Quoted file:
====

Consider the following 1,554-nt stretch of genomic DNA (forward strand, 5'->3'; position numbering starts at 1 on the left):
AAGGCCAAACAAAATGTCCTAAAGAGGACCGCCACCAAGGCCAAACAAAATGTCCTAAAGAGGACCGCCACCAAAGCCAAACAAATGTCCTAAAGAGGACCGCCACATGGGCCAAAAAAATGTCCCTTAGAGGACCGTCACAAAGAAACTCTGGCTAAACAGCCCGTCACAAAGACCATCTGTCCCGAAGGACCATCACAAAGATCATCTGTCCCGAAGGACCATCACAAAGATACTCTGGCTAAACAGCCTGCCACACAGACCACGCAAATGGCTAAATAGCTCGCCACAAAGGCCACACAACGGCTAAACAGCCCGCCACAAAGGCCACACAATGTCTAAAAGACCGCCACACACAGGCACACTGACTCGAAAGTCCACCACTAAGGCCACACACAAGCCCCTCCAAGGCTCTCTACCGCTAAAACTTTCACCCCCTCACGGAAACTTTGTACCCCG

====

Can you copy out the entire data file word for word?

Consider the following 1,554-nt stretch of genomic DNA (forward strand, 5'->3'; position numbering starts at 1 on the left):
AAGGCCAAACAAAATGTCCTAAAGAGGACCGCCACCAAGGCCAAACAAAATGTCCTAAAGAGGACCGCCACCAAAGCCAAACAAATGTCCTAAAGAGGACCGCCACATGGGCCAAAAAAATGTCCCTTAGAGGACCGTCACAAAGAAACTCTGGCTAAACAGCCCGTCACAAAGACCATCTGTCCCGAAGGACCATCACAAAGATCATCTGTCCCGAAGGACCATCACAAAGATACTCTGGCTAAACAGCCTGCCACACAGACCACGCAAATGGCTAAATAGCTCGCCACAAAGGCCACACAACGGCTAAACAGCCCGCCACAAAGGCCACACAATGTCTAAAAGACCGCCACACACAGGCACACTGACTCGAAAGTCCACCACTAAGGCCACACACAAGCCCCTCCAAGGCTCTCTACCGCTAAAACTTTCACCCCCTCACGGAAACTTTGTACCCCG